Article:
I’m thrilled that my newest guest blogger, David Renfree, agreed to write me a blog about Social Bookmarking. I have followed David on Twitter (@UCBChildEd) for some time and I regularly retweet the great links he highlights, both on Early Years and the wider Education world.
He includes really interesting things on his blog as well http://bcftcschildhoodeducation.blogspot.co.uk/ Things like film archive material, articles about migrant children, fostering and autism – to name but a few.
Social Bookmarking is something I knew nothing about until David introduced it to me and sincerely wish I had known about it whilst doing my dissertation. It would have made my life a lot easier!
So here is THE article for all you students who are reading up for your dissertations over the summer holidays. And for anyone who has an interest in furthering their knowledge about the Early Years.
Do you ever use the ‘Favourites’ or ‘Bookmarks’ menu at the top of your browser? Many people use this feature to create lists of their favourite webpages so that they can quickly be retrieved, and if you’ve got an interest in childcare / early years, you’ll know that there’s no shortage of websites and research out there.
But the problem is that you can only access your list from the computer where you’ve saved it. So what do you do if you’re at work, or in the library, and need fast access to some of those sites?
This is where social bookmarking comes in handy! If you create an account with a service such as Delicious or Diigo, you can store the links that you find most useful so that they can quickly be retrieved from any machine.
These services also allow you to enter short descriptions of webpages to remind you why you saved them in the first place, and you can tag them with keywords so that you can quickly produce lists of links on a particular topic.
That’s the bookmarking part quickly explained – here’s where the ‘social’ element comes in…
Unless you’ve chosen to hide your account, your saved links will be visible to other site users – as an example, here are my links on the topic of child poverty. You can also typically see which other users have saved a particular site, and if you find another user with similar interests to your own, then you can add them to your network so that you have fast access to whatever they choose to save in the future.
You can also try searching a social bookmarking site for tags on a particular topic – while you won’t get as many results as from a search engine, sites which users have taken the trouble to hand pick and bookmark tend to be more substantial than the free-for-all which a Google search can sometimes produce.
Some of this may sound familiar to you – if you’re a Facebook or Twitter user, then you’ve probably shared links with people or connected with online friends already.
Where social bookmarking differs is that the nature of tagging means that it’s usually pretty easy to retrieve useful items several months or even years after you’ve first saved them. While Twitter is a great tool for sharing new information, its fast moving nature means that useful material quickly disappears from your stream – out of sight and out of mind…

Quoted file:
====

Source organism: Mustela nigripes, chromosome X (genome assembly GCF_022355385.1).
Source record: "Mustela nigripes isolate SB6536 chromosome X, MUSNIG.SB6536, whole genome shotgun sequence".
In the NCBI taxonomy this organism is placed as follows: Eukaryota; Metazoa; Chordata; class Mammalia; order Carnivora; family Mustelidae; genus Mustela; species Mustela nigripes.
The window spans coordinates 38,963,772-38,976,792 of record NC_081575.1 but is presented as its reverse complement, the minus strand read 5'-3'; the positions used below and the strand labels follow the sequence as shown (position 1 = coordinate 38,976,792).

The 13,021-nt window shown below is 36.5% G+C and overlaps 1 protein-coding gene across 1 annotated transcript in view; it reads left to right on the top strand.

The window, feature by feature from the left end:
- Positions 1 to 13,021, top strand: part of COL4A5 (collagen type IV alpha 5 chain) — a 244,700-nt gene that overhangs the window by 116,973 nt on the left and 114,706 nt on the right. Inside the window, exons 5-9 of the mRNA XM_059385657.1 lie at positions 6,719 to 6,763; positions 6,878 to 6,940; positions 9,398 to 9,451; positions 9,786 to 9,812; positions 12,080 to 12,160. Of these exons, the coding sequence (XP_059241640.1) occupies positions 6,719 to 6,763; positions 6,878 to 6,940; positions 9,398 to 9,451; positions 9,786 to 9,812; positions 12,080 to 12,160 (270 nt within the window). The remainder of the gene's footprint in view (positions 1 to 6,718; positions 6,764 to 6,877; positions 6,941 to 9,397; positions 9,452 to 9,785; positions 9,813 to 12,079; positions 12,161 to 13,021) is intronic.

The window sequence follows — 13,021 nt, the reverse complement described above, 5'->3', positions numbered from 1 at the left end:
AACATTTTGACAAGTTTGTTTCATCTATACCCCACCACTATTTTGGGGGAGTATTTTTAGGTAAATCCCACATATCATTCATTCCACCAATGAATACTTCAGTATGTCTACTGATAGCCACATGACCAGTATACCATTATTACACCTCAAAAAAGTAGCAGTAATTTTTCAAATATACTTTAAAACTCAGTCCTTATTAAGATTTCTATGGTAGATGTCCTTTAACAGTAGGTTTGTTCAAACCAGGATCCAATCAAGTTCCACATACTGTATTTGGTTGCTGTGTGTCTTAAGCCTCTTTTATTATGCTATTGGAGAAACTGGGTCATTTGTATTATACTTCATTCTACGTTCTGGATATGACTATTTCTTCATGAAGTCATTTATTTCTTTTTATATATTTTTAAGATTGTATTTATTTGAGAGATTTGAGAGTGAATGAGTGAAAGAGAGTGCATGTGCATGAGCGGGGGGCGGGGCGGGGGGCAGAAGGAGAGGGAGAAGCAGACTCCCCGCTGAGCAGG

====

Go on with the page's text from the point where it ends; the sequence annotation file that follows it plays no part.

So far, so good – if there’s a problem with saving information this way, it’s that you will occasionally find that some of your older bookmarks no longer work, particularly if they are links to an individual page within a website. This is because pages can be given a new URL or even vanish completely if a site is reorganised – a good example is the difficulties I had in tracking down many official education reports shortly after the change of government in 2010 (though as an aside, the excellent DERA site now provides a permanent home for much of this material).
Beyond your own personal use, it seems to me that a social bookmarking service would be very useful for groups of students or professionals who are working together on a project or assignment. If enough of you create an account with the same service and set up a network between yourselves, then all of the group should benefit from the research that each individual has carried out. You’ve also got a record of who’s not been pulling their weight!
Top Tips for Social Bookmarking
Here are some ‘Top Tips’ on using social bookmarking effectively:
- Take some time to explore different services such as Delicious, Diigo and StumbleUpon (other bookmarking sites are available…) before deciding which one suits you best. Each one has a slightly different feel and its own individual features.
- When using your own computer, consider installing an icon on your browser (similar to a ‘Tweet this’ button) so you can save sites with just one click.
- If using another computer, look for icons on webpages which allow you to save them quickly.
- In addition to using tags, do write a few words description when saving an item – it makes it easier to track down later if the URL changes.
- Also, try looking at this excellent short video – Social Bookmarking in Plain English.
Hopefully that all makes some sort of sense! If you’d like to know more about this topic or other ways of discovering and sharing information relating to childcare, early years and education, do feel free to get in touch via one of the services listed in my biography.
David Renfree is the Subject Librarian for the School of Childhood and Education at University College Birmingham. He has a particular interest in Web 2.0, and trying to explain how to use information tools without lapsing into ‘librarian speak’. David can be found in many places online, but especially on Twitter, his blog, and Diigo.